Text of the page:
Stimulating interest in traditional photography
We all talk from time to time of the demise of various traditional products, how we can start our own coating lines, make our own paper etc etc.
However, whilst all this is of interest, to me far and away the most important and easiest thing we can do to keep as many products available to us, and keep interest alive in the art of traditional photography - is to stimulate interest in traditional photography itself.
For example, Ilford are only too aware of this and spend a great deal of time (and money I guess) promoting traditional photography in colleges.
I think that we should all ask ourselves, if we are worried about the future, are we making an effort to sell the idea of traditional photography to others?
If appropiate I always take people into my darkroom and gently (ie - without going on too much and getting boring) tell them about the process. The other day a new acquaintance of mine, a couple of weeks after chatting about photography, announced that he wanted to get hold of a film camera and try processing his own films, and that he had been looking at APUG. He recently bought a Nikon FE - all from an original zero interest in photography.
If we all keep making an effort in this area this can only be a good thing. If anyone has the time, why not run a workshop or somthing (I know some people already do)
Traditional photography is a fascinating process and I don't think it takes a hard sell to draw people in - they just need exposure to it (no pun intended!)
Matt. I think the real problem is for the person once inspired by seeing what's involved in the darkroom need to either find one available to the public or find a college near enough which runs a B&W photography course. None of the colleges I know of, allow former students use of their darkrooms so he/she has to convert a room in a house.
Fine if it's a home owner but difficult if it's a young person living at home with parents.
No such problem for digis of course. All of which may help explain why our game is much more open to middle aged home owners whose kids have left home and have a spare room.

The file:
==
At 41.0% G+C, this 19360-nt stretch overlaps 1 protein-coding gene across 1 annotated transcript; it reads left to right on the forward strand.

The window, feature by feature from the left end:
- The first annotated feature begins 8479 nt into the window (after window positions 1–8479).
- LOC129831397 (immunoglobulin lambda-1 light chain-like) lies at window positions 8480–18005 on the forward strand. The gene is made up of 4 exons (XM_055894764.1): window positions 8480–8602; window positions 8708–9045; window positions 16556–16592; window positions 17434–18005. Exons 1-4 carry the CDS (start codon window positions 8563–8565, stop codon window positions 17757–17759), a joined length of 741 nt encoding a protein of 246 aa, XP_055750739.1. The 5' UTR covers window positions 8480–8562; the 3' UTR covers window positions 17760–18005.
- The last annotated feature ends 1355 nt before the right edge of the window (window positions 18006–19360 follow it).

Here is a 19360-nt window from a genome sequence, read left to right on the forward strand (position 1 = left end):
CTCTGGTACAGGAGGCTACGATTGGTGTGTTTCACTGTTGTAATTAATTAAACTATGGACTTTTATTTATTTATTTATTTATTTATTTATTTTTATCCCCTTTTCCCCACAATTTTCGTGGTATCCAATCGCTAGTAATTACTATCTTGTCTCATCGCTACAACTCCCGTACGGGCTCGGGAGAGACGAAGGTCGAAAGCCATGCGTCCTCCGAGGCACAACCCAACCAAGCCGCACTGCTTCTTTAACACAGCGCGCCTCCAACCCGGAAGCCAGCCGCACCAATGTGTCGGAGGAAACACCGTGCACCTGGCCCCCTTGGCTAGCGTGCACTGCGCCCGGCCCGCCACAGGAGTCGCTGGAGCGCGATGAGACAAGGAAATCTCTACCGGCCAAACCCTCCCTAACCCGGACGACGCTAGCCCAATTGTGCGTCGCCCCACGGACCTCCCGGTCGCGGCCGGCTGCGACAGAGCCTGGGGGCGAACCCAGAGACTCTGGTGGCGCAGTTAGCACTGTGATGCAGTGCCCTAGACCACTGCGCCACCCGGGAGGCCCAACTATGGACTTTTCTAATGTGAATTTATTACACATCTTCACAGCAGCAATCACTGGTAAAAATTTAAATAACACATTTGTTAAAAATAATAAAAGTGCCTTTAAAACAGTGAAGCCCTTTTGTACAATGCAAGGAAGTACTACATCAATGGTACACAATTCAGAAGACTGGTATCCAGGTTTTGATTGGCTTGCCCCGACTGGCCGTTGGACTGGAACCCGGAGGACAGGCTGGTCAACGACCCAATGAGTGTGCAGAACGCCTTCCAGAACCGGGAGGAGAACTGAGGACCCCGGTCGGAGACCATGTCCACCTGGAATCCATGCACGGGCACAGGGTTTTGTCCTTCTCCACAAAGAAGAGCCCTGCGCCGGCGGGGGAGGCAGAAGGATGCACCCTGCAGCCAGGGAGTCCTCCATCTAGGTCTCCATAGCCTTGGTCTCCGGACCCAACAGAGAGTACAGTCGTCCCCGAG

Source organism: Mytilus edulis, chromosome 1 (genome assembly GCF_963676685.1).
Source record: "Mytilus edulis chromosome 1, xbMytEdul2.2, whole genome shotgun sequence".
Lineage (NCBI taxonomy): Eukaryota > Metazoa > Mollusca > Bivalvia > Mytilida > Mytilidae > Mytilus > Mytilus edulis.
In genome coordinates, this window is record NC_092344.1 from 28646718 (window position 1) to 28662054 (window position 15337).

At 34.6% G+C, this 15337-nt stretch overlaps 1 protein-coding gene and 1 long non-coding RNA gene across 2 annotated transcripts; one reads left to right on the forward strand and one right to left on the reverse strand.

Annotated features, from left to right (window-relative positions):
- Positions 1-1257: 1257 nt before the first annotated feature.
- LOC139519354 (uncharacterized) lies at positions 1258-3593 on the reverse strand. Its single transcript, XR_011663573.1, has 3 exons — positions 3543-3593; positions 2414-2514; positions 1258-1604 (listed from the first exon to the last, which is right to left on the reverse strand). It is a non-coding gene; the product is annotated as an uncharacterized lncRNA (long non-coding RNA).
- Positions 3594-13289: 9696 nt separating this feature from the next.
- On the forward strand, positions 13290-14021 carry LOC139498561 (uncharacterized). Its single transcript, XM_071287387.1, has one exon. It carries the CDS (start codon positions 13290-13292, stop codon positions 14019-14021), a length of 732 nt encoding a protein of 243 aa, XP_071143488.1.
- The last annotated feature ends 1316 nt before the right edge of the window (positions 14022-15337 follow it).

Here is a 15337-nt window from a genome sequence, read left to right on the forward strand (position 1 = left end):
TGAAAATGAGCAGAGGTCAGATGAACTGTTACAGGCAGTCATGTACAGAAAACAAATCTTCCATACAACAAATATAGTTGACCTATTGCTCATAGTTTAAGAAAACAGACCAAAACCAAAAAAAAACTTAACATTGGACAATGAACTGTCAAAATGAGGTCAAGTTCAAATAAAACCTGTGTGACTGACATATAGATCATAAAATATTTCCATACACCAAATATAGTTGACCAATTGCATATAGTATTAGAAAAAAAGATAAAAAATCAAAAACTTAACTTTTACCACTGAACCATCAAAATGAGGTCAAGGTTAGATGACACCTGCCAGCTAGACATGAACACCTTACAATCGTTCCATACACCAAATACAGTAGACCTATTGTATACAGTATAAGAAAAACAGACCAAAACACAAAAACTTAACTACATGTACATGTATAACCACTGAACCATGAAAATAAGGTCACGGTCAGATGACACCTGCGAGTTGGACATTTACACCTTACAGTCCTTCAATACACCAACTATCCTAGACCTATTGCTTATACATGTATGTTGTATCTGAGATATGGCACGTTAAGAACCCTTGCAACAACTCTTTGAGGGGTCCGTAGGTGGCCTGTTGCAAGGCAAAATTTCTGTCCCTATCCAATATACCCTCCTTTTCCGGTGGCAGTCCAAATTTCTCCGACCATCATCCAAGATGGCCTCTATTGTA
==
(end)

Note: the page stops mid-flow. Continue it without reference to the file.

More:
Things are sadly stacked against turning enthusiasm into action
This is what I do at my studio by offering classes and workshops. Certainly we offer advanced workshops like Gum over Platinum or Wet plate. But we also offer beginners classes and introduction to B/W or color darkroom class.
People who take these beginner classes are those who are new to photography or limited experience with taking pictures and developing them. They simply want to be able to make good photographs.
Most of these classes do not necessarily emphasize on the process whether digital or traditional and technical side of photography so much. We always talk about more about photographs in the context of visual art. So we talk about visual languages, composition, and stuffs like that than actual process especially in beginners class.
Especially among beginners, I do not think there is too much bias toward traditional method in fact. Though it is still hard to sell these classes.
What seems reasonable in terms of installing a darkroom may depend on the geographic location of the enthusiast. My guess would be someone living in Australia, Canada, or New Zealand wouldn't have as many issues due to increased land availability compared to a resident of the UK or The Netherlands.
Originally Posted by pentaxuser
The other day, I was talking to a friend who was considering a new digital camera and asking for recommendations. He was looking at cameras in the $800+ range. I pointed out that:
Originally Posted by Matt5791
1) He could buy a lot of film for $800;
2) He already had a nice Nikon SLR that worked just fine.
His reply? "Hmmmm... yeah...!"